Review: `Irma La Douce’

Alison Ewing (left) is the lone woman in 42nd Street Moon’s production of Irma La Douce, the story of a sweet Parisian prostitute. Playing some of the “mecs” in her life are (from top) Michael Barrett Austin, Rudy Guerrero and Victor-Alexander Tapia. Photo by David Allen


`Irma’ sells it, Moon sings it

As the only woman in a show full of men, Alison Ewing is a bright light in every way.

She’s playing a hooker with a heart of gold (is there any other kind in musical theater?) in 42nd Street Moon’s production of Irma La Douce, a 1950s show that began life as a distinctly Parisian musical then slowly got blown out of proportion in its translations to the British and later the Broadway stage.

Ewing, making her 42nd Street Moon debut, sings and dances like a pro, looks great in Irma’s tight costumes and almost manages to make sense of the mostly nonsensical character. And that’s no small feat given the silly plot she has to deal with.

Irma walks the streets of Paris’ “Milieu” and happily turns tricks for her “mec” (pimp), played by a grunting Rudy Guerrero, and all is right with the world. She and her clients all socialize at the local bar and swill anisette after anisette.

Then a law student named Nestor (Kyle Payne, filling in for injured leading man Steve Rhyne, who will not be returning to the production) attempts to come between Irma and her mec’s fist. In a blazingly inane show of law book intellect, Nestor somehow wins Irma from the mec and the two embark on an awkward personal/business relationship.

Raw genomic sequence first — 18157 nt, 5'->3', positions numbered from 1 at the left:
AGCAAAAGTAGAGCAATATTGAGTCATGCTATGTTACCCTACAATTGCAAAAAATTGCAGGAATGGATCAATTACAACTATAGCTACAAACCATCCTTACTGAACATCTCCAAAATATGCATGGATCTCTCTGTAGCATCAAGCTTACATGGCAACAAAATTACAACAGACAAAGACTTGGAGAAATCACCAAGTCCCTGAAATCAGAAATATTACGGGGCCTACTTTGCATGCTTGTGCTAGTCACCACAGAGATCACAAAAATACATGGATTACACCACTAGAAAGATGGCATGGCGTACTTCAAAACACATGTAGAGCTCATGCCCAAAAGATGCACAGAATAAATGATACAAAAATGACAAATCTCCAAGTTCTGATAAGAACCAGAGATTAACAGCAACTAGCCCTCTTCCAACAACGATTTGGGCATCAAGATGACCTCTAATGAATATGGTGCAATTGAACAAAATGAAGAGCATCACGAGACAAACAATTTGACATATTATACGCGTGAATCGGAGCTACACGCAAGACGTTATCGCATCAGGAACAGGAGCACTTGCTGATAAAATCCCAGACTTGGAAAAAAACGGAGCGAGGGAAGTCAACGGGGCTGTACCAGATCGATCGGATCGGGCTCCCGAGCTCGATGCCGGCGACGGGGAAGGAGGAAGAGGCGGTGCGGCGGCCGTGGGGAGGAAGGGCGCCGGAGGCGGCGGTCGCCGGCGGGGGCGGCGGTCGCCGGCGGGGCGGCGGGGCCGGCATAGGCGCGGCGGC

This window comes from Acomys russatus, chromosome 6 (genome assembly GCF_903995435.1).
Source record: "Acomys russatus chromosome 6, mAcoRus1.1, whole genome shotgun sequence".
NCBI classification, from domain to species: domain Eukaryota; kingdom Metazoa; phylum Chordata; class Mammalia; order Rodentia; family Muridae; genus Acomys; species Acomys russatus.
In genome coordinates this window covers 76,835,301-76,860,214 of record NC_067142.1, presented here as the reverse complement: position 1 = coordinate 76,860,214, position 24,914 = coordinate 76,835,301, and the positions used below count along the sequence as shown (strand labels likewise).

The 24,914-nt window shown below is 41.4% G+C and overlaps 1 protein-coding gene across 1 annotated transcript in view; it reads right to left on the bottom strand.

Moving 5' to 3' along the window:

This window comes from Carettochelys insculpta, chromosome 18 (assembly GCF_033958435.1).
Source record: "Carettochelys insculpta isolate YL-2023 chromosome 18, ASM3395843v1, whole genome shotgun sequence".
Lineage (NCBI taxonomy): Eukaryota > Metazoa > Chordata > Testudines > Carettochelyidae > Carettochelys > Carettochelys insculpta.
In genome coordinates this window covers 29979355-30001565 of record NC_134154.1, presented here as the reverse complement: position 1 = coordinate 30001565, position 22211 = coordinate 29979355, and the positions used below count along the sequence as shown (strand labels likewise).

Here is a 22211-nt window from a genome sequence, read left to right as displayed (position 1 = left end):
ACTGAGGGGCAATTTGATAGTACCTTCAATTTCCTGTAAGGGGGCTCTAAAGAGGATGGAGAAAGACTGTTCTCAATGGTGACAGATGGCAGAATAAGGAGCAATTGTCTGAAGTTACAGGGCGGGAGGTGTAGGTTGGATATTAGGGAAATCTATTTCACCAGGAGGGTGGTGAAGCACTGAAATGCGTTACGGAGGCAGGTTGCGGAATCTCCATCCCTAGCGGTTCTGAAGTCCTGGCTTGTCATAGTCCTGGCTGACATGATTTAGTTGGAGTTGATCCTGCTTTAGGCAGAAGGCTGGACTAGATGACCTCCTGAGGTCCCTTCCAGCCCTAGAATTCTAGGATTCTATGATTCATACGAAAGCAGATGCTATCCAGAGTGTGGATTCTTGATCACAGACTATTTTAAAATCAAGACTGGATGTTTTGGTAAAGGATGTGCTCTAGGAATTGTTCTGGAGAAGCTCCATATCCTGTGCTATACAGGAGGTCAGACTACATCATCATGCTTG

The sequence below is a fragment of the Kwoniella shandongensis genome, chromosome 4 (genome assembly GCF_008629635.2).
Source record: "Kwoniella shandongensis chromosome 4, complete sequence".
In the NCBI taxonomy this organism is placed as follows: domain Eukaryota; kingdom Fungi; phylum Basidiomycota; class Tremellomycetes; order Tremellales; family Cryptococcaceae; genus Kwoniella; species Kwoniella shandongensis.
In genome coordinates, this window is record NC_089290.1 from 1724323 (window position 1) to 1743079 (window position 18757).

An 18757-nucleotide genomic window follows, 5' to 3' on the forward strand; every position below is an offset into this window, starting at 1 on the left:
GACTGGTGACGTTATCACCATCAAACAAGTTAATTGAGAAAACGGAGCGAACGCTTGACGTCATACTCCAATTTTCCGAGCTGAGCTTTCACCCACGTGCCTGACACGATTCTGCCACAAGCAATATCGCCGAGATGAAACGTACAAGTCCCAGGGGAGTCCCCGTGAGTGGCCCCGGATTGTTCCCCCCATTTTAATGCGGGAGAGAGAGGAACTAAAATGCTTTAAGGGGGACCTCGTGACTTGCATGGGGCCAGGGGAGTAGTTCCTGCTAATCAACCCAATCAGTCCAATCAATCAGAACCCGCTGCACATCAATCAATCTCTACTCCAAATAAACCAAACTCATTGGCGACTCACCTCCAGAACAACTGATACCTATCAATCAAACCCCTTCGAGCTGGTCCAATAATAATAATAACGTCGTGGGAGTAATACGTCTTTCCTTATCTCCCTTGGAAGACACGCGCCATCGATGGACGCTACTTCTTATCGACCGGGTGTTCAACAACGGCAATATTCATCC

Here’s where Irma gets positively Shakespearean. Sick of Irma selling herself to a long line of leering Parisians, Nestor disguises himself as rich old man (fedora, ratty bird, glasses) named Oscar and becomes Irma’s sole customer.

Now, we have come to like Irma quite a bit (especially as embodied by Ewing), but the fact that she can’t see through the stupid disguise or recognize her lover’s undisguised body is a little too absurd – even for musical theater.

Irma really goes off the rails in Act 2 when Nestor decides he’s had it with Oscar and disposes of the disguise and gets tried for murder in the process. He’s sent to Devil’s Island, somehow escapes on a raft (just where the raft comes from remains a mystery) and attempts to return to a pregnant Irma in Paris.

The show has been described as an “adult fairy tale” which is a way to gloss over prostitution and poor writing in one glossy tag line. But people rarely come to a musical for the plot.

The score, specifically the music by Marguerite Monnot, is delightful. For the 42nd Street Moon show, pianist and musical director Dave Dobrusky is ably assisted by busy reeds player Nick DiScala, who plays just about everything but an accordion.

The show’s two best numbers belong to Ewing’s Irma: “Dis-Donc, Dis-Donc” in Act 1 and “Irma-la-Douce” in Act 2. Rousing and sharply staged by choreographer Linda Posner, the numbers feel unquestionably French and have more life in them than the moribund book (the original French book and lyrics are by Alexandre Breffort, and the English book and lyrics are by Julian More, David Heneker and Monty Norman). The oft-reprised ballad “Our Language of Love” is lovely and worth hearing repeatedly.